Your blood pressure can offer you and your doctor several clues to your overall health. Should you check your blood pressure at home? Why or why not? We'll start off with some basic information about what your blood pressure reading is telling you and how to check your blood pressure, then explore examples of people who may benefit from checking their blood pressure more regularly at home.
Blood Pressure Basics
We've all heard numbers associated with blood pressure, such as 110/60 or 160/80. These tell you how hard your heart is working to push your blood through your blood vessels. The higher the numbers, the harder your heart is working.
However, it's important to understand that a one-time blood pressure reading doesn't give you a full picture; rather, it tells you what your blood pressure is at that one moment. To have a good idea of what your blood pressure is really like, you need to take several readings over the course of a few days.
How to Check Your Blood Pressure
There are many digital blood pressure devices on the market. Select the one that appeals to you, with the knowledge that it's best if you always take your reading with the same machine because there can be differences between machines.
There are some rules for how to check your blood pressure that will help ensure that your reading is as accurate as possible:
- Check the instructions on how to apply the cuff so the sensors can detect the correct measurements.
- Apply the cuff to your bare arm.
- Take your blood pressure at the same time each day.
- Don't smoke, exercise, or consume caffeinated products for about 30 minutes before taking your reading.
- Sit in a relaxed position, with your arm at rest.
- Don't talk while the machine is working.
Experts don't always agree on what a perfect blood pressure reading is, but the general rule of thumb is that the upper number (the systolic) should be around 120 and the lower number (the diastolic) should be around 80. For example, a blood pressure of 80/50 is low and could cause symptoms such as fainting or lightheadedness. On that same note, a blood pressure of 160/90 is high; if your blood pressure is consistently high, your doctor will recommend treatment.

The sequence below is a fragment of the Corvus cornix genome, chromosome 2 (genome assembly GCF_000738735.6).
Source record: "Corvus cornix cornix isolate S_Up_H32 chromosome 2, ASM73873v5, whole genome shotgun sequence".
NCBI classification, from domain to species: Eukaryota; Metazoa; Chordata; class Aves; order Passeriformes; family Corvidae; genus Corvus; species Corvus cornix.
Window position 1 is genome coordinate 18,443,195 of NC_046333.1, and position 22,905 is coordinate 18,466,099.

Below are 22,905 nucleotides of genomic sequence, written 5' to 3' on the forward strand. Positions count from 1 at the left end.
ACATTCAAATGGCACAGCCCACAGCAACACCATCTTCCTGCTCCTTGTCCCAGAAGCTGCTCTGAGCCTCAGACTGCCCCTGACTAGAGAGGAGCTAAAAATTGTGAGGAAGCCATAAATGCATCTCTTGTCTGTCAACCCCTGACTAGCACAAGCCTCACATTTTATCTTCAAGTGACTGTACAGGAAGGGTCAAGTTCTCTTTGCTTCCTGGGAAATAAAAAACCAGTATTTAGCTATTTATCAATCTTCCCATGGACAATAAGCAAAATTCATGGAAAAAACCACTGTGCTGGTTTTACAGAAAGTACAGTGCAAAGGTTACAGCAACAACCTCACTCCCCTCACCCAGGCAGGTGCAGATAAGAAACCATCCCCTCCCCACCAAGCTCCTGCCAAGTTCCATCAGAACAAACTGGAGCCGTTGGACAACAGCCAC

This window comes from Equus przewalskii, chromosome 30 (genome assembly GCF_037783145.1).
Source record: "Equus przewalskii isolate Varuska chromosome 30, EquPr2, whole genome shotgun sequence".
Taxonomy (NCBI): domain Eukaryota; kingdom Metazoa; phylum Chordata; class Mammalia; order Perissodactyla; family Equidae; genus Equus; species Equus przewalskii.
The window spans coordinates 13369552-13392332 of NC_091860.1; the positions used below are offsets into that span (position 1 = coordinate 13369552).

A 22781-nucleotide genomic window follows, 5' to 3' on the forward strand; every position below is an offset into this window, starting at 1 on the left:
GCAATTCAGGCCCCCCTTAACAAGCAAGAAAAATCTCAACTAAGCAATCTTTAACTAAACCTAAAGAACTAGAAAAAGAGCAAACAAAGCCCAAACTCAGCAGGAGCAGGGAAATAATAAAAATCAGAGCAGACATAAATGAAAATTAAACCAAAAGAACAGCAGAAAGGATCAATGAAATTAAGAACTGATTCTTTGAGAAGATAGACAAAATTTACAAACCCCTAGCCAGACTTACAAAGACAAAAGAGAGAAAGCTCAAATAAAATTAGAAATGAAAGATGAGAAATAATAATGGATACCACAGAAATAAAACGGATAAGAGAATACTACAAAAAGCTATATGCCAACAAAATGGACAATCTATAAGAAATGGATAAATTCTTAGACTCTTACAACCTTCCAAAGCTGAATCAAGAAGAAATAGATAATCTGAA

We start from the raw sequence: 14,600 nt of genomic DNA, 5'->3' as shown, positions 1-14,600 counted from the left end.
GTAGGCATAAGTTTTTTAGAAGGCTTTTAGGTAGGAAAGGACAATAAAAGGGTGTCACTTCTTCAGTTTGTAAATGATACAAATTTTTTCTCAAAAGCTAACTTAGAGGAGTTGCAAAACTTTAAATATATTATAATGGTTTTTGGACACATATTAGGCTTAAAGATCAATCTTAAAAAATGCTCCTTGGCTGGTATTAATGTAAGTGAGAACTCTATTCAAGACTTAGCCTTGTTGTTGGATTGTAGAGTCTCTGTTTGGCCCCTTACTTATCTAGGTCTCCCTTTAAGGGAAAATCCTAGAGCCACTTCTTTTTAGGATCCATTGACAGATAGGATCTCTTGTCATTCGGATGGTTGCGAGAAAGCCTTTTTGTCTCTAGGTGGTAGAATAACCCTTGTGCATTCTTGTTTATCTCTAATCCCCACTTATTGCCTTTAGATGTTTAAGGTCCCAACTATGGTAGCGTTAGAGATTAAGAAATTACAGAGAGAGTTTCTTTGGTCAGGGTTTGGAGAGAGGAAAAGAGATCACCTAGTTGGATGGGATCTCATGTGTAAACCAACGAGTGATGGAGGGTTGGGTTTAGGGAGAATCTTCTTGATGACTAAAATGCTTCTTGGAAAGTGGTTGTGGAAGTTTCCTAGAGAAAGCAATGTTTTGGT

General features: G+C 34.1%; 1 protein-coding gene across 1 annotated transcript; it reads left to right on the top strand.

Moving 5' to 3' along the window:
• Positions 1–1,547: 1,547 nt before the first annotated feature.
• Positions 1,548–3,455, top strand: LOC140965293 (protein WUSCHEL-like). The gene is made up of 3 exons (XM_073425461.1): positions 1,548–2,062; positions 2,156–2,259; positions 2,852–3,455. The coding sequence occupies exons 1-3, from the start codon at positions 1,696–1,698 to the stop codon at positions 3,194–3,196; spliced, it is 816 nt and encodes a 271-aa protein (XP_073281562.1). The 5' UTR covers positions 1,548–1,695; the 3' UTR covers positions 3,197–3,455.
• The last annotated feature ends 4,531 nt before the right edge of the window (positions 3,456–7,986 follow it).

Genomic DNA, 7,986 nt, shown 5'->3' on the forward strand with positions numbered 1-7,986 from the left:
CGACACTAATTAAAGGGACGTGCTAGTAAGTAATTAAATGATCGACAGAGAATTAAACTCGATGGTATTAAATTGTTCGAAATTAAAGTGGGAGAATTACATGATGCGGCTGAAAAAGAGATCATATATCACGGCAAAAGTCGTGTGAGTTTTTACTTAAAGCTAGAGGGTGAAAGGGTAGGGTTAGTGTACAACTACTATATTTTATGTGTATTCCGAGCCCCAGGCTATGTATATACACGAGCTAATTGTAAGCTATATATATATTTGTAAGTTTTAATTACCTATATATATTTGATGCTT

Who Should Check Their Blood Pressure?
While anyone can check their blood pressure, people experiencing certain problems may want to do it at home on a regular basis. This includes people who:
- Feel faint. Do you frequently feel faint or lightheaded? This could be a sign of low blood pressure. If you're concerned, check your blood pressure when you aren't feeling lightheaded and then check it again when you are. Keep a log to see if you can pinpoint whether there's anything going on in your life or with your health that could be causing changes in your blood pressure.
- Have a history of high blood pressure or heart disease. If you have a history of high blood pressure (hypertension) or heart disease, or are taking medications for your blood pressure or heart, taking your blood pressure regularly can help your doctor understand how the treatment is working.
- Have white coat syndrome. Some people have normal blood pressure readings except when they go to a doctor's office. Their blood pressure may read high — sometimes very high — but once they leave, it goes back down. This may be a sign of white coat syndrome, which involves feeling anxiety related to getting medical care. Your blood pressure rises because of the stress related to having a doctor or nurse take it. In cases like this, you can show your doctor what your blood pressure is normally by taking it regularly at home and keeping a log.
If you have any questions about how to check your blood pressure or whether you should be doing so more regularly, be sure to check with your physician or advanced-practice clinician.